Iron Ore Faces Correction after Hitting Record-high

Iron Ore Faces Correction after Hitting Record-high

Amid the rising commodity prices in the market, iron ore recorded some price corrections after it hit the glass ceiling.

Earlier in the week, the metal managed to climb above $230.00 for the first time which is nearly two times its price in the same period last year.

The main catalyst of the hike remains the robust demand from the world’s second-largest economy.

During the peak, analysts noted that the booming mining industry could cause some serious labor shortages among the world’s biggest exporters.

On the other hand, the latest charts show that the steelmaking major might now be starting to lose steam.

It is looking to close the week with a nearly 10% drop in China as traders continue to pull their profits and enter the weekend worry-free.

In the country’s Dalian Community Exchange, iron ore prices dropped to $188.7 a tonne. Such a result is too far from Wednesday’s $237.57 threshold reported in New York’s COMEX.

Other steelmaking ingredients also experienced a painful reversal during the day, including coking coal which eased by roughly 4% on Friday’s session.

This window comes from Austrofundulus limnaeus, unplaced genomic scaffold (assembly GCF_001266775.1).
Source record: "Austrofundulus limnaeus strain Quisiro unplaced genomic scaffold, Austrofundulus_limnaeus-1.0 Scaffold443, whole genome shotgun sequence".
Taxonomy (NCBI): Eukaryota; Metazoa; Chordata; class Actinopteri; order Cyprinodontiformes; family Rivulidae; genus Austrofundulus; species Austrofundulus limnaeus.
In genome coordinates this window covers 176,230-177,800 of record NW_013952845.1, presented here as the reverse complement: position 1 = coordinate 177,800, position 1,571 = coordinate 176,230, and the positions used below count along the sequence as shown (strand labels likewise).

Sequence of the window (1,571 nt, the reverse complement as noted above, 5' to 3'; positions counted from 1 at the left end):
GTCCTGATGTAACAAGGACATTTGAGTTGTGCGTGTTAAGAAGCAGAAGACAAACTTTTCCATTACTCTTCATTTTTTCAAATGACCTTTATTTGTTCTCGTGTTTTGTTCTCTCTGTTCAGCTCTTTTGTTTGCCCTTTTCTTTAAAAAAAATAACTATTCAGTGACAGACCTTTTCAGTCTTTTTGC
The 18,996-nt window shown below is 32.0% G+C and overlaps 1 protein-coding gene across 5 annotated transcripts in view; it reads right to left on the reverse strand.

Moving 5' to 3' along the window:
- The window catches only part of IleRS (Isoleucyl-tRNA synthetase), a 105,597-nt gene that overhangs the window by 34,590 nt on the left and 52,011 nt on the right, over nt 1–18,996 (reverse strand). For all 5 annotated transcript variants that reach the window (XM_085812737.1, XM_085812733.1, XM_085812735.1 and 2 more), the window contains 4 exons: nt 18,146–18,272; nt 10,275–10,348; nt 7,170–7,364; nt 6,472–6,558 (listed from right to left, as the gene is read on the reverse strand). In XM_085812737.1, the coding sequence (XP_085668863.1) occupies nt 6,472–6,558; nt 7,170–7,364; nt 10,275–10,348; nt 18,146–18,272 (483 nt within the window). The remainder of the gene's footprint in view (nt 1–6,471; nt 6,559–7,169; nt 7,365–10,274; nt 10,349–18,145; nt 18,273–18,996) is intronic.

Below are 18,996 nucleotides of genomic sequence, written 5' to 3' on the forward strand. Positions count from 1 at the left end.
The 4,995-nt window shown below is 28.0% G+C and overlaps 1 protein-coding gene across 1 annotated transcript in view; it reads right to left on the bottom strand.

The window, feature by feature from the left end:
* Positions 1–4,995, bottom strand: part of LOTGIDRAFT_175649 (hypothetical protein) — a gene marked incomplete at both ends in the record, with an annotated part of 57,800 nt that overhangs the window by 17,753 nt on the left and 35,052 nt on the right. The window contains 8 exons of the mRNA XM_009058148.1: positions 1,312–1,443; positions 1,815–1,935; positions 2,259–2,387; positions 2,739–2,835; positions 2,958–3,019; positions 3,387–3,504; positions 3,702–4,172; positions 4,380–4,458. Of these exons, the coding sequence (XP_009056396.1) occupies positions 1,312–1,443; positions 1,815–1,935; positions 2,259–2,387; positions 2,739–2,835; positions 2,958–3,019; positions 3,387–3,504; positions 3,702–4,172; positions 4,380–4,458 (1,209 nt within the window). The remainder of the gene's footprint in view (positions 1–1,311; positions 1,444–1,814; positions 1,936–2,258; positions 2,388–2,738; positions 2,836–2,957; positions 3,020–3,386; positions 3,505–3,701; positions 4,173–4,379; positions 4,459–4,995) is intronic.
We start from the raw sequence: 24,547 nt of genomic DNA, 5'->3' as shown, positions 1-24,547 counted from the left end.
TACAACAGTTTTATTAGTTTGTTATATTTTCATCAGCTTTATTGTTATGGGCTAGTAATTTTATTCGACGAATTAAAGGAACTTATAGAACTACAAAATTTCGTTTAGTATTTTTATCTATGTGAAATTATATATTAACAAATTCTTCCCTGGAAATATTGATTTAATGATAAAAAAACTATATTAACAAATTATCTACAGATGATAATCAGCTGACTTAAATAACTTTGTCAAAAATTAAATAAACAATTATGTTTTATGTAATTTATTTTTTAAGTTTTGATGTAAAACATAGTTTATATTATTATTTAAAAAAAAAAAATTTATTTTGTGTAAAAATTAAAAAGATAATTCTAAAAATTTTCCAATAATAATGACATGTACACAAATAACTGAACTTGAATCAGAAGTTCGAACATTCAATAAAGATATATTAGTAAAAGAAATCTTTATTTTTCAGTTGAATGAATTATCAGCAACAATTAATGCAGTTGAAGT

Other analysts believe that commodity prices have still a big room for growth in the remaining days of May.

This is due to the steady increase in demand amid the continued vaccination across the world’s leading economies.

On the other hand, a looming regulatory intervention might come from the Chinese government.

In a recent statement from the nation’s council, policymakers mentioned the desire to maintain a stable economic operation.

Traders noted that this might hint, in one way or another, the possibility that the government will resort to some price easing measures to prevent any overheating.

 

Commodity Market’s Heyday

The commodity market has been on a sustained rise in the past few days. It started to gain grounds on strong demand and ignited fears on the possibility of inflation across countries.

On Wednesday, the copper price hit a record high at $10,747.00 a tonne while other industrials such as timber and coke followed suit.

While the ongoing supply squeeze might be here to stay until the end of this week, the uncertainty in the overall business environment tells otherwise.

Others are pushing for the possibility of another supercycle on commodities, as what was experienced during the pandemic year.

However, the world’s leading analysts are not convinced. In a recent projection, analysts from Ark Invests warned of the painful corrections that might come after the heyday.

 

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